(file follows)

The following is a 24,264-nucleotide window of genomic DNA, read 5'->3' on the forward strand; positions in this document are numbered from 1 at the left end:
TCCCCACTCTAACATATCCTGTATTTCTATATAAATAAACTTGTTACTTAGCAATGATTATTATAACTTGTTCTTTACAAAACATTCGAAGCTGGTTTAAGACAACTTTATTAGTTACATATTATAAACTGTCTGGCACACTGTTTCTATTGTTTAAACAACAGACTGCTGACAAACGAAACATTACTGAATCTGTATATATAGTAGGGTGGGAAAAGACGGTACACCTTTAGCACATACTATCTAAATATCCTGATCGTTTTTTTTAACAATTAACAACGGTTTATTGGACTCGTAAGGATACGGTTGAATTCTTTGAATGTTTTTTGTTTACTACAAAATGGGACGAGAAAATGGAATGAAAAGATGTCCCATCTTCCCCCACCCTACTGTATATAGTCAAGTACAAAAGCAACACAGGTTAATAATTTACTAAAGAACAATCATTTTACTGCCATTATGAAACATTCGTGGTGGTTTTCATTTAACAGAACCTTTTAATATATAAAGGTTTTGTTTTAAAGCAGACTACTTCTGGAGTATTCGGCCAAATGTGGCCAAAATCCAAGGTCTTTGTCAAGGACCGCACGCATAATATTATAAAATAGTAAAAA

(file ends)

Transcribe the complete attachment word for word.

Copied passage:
The following is a 24,264-nucleotide window of genomic DNA, read 5'->3' on the forward strand; positions in this document are numbered from 1 at the left end:
TCCCCACTCTAACATATCCTGTATTTCTATATAAATAAACTTGTTACTTAGCAATGATTATTATAACTTGTTCTTTACAAAACATTCGAAGCTGGTTTAAGACAACTTTATTAGTTACATATTATAAACTGTCTGGCACACTGTTTCTATTGTTTAAACAACAGACTGCTGACAAACGAAACATTACTGAATCTGTATATATAGTAGGGTGGGAAAAGACGGTACACCTTTAGCACATACTATCTAAATATCCTGATCGTTTTTTTTAACAATTAACAACGGTTTATTGGACTCGTAAGGATACGGTTGAATTCTTTGAATGTTTTTTGTTTACTACAAAATGGGACGAGAAAATGGAATGAAAAGATGTCCCATCTTCCCCCACCCTACTGTATATAGTCAAGTACAAAAGCAACACAGGTTAATAATTTACTAAAGAACAATCATTTTACTGCCATTATGAAACATTCGTGGTGGTTTTCATTTAACAGAACCTTTTAATATATAAAGGTTTTGTTTTAAAGCAGACTACTTCTGGAGTATTCGGCCAAATGTGGCCAAAATCCAAGGTCTTTGTCAAGGACCGCACGCATAATATTATAAAATAGTAAAAA